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Small Businesses Can Offer Big Benefits to Attract the Best Talent A tour company owner discusses the perks he offers his employees to keep them satisfied and happy.

By Daniel Andrew Edited by Dan Bova

Opinions expressed by Entrepreneur contributors are their own.

Small businesses with less than 10 employees employ only about 11 percent of the American workforce, according to the most recent U.S. Census. This relatively smaller pool of workers puts the enterprising small-business entrepreneur at a distinct disadvantage when looking to hire top talent.

Related: 4 Smart Ways to Increase Employee Retention

As a small-business owner of tour companies Trademark Tours, LLC and City Wine Tours, LLC for over eight years, my biggest challenge has been attracting and retaining dedicated and talented employees in the competitive Boston job market. However, by highlighting the unique benefits of small businesses, I seem to have discovered the secrets of finding and keeping great employees! Here's how:

Offer a better work-life balance and more flexibility:

  • I allow staff to work from home a few days a week. Less commuting equals less stress and expense for my most valuable players. With a small staff, it is relatively easy for me to monitor home-office work. My sales director works from home for almost all of the off-season. Her cat thanks me every day!
  • My small business has seasonal trends, so I can be flexible with days off and vacation time. Offer full-timers a minimum two-week paid vacation plus holidays, but don't be stingy with personal days. In work-fun balance, small business can come out way ahead of the corporate giants.
  • We offer top talent a broader range of experience and responsibility. A colleague of mine recently left his large company because the cog-in-wheel feeling drove him away. My employees feel empowered to make changes in our company and I listen carefully to their ideas.
  • Technology allows for our key employees to not feel tied to one place. I'm based in Cambridge, Mass., but my business partners are spread over the country. My CFO works full-time from Virginia and overseas, our COO is based in New York City, our chief wine ambassador lives in Boston and our head of IT is in Los Angeles. People live and work where they want and there is no office drama in my far-flung, yet hyper-local company.

Related: How to Fix Virtual Team Challenges Before They Happen

Make a little go far with competitive compensation and benefits:

  • We offer even our entry-level employees a great wage and steal the best talent from the dreaded chains. Fifteen dollars an hour for a skilled college pre-med goes a long way toward paying for those science textbooks. Higher-paid employees are likely to stay longer.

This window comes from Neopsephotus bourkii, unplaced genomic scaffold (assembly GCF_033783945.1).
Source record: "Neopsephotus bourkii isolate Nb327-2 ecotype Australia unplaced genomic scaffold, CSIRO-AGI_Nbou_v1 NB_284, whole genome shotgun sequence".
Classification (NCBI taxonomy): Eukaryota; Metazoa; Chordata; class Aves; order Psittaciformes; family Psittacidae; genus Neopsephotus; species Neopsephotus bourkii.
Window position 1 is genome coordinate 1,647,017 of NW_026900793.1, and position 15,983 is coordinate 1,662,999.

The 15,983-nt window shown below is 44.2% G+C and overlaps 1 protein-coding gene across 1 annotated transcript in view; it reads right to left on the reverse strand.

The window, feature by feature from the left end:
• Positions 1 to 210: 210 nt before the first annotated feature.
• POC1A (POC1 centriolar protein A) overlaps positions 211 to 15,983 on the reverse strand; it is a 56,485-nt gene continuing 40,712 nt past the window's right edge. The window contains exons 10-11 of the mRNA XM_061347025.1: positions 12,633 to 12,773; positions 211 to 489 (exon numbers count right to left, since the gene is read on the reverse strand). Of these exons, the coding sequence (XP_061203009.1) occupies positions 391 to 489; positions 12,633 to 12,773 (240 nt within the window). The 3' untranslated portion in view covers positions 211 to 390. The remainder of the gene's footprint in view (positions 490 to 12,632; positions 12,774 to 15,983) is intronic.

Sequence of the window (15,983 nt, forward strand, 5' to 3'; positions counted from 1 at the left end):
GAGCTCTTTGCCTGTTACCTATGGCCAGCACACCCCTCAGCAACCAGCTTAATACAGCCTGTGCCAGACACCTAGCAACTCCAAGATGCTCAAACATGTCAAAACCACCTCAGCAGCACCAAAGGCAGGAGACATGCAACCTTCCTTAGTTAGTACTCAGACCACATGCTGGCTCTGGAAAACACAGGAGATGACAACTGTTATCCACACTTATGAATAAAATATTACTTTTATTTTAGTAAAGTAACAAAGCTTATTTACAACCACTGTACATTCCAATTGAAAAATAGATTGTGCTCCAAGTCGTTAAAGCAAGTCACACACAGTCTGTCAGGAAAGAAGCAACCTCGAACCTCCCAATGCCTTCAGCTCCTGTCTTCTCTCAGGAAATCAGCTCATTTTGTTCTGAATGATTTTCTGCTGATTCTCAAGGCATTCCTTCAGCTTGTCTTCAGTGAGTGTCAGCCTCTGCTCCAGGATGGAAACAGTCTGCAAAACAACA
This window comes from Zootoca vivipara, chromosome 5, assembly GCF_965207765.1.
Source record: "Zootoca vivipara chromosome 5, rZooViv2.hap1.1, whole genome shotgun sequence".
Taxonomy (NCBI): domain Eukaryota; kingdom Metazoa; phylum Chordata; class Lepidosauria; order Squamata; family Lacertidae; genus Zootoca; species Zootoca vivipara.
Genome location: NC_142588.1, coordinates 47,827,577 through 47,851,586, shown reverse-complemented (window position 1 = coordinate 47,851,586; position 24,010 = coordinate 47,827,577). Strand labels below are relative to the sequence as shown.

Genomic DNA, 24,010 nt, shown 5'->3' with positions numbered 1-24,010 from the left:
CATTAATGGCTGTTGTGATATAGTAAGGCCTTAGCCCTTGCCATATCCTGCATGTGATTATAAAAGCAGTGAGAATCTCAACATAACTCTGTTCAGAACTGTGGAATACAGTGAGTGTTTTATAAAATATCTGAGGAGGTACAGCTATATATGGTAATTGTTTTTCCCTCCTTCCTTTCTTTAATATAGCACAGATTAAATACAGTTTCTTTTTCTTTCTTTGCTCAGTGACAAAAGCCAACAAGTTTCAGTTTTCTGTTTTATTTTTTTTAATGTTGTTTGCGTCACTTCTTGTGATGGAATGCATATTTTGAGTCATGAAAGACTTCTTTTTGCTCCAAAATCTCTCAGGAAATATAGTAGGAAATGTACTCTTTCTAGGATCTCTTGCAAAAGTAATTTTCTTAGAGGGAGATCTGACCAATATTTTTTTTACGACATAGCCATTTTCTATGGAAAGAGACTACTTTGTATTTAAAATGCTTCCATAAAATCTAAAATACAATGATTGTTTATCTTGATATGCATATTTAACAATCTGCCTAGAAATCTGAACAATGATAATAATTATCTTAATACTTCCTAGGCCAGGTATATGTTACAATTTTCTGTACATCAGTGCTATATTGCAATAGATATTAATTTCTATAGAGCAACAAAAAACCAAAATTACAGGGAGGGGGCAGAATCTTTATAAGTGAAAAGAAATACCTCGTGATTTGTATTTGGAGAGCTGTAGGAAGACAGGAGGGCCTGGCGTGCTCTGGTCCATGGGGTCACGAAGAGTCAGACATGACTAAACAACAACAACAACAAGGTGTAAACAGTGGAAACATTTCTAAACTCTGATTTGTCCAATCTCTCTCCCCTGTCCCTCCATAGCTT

• Offer full health insurance benefits. It is the right thing to do, and it can gain you great loyalty. A former "invincible," health insurance was not always high on my radar. By joining a small-business network I found access to reasonably-priced plans. Don't nickel-and-dime your employees and they will not run to the big boys.

Offer unique perks but don't give into trends:

  • Save the money on bean-bagged game rooms and a fully-stocked kitchen -- hand out restaurant gift cards instead so your staff can enjoy lunch hour on the business and grab some well-earned privacy.
  • Fancy company retreats are unnecessary, but a "retreat day" at the office where calls are intercepted by voicemail and email replies are automatic allows for long-term planning without robbing employees of a weekend. Throw in dinner at the coolest place in town.
  • Employees won't miss stock options when they get quarterly cash bonuses for excellent work. You're the boss -- no need to wait "till Christmas.

The most important benefits a small business can offer its employees are flexibility, variety, a tangible stake in your success and the opportunity to lead more balanced lives. Your employees will be the envy of all of their friends who work for "The Man."

Related: No Cash on Hand? 3 Tips on Attracting Top Talent With Stock Options.

Daniel Andrew

Founder of Trademark Tours, LLC

Daniel Andrew graduated from Harvard in 2007 with a B.A. in government. At the school, he founded the "Hahvahd Tour,” which has grown into Trademark Tours, LLC -- a local tour company servicing Harvard and MIT. In 2011, Andrew started his second business, City Wine Tours, LLC, which operates wine-tasting tours in Boston and New York City. In 2013, Trademark Tours was recognized by the SBA as a Small Business Exporter of the Year for its work with international visitors.

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